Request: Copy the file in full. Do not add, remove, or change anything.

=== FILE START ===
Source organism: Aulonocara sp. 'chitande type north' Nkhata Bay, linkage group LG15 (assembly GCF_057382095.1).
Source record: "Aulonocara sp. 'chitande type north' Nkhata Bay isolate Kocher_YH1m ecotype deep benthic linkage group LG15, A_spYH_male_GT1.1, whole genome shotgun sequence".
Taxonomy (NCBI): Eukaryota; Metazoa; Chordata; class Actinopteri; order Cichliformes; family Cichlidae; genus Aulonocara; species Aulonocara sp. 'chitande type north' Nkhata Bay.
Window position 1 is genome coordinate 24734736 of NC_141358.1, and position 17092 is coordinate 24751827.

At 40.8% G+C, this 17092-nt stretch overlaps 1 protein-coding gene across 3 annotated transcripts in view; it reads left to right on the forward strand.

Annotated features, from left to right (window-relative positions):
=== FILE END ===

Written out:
Source organism: Aulonocara sp. 'chitande type north' Nkhata Bay, linkage group LG15 (assembly GCF_057382095.1).
Source record: "Aulonocara sp. 'chitande type north' Nkhata Bay isolate Kocher_YH1m ecotype deep benthic linkage group LG15, A_spYH_male_GT1.1, whole genome shotgun sequence".
Taxonomy (NCBI): Eukaryota; Metazoa; Chordata; class Actinopteri; order Cichliformes; family Cichlidae; genus Aulonocara; species Aulonocara sp. 'chitande type north' Nkhata Bay.
Window position 1 is genome coordinate 24734736 of NC_141358.1, and position 17092 is coordinate 24751827.

At 40.8% G+C, this 17092-nt stretch overlaps 1 protein-coding gene across 3 annotated transcripts in view; it reads left to right on the forward strand.

Annotated features, from left to right (window-relative positions):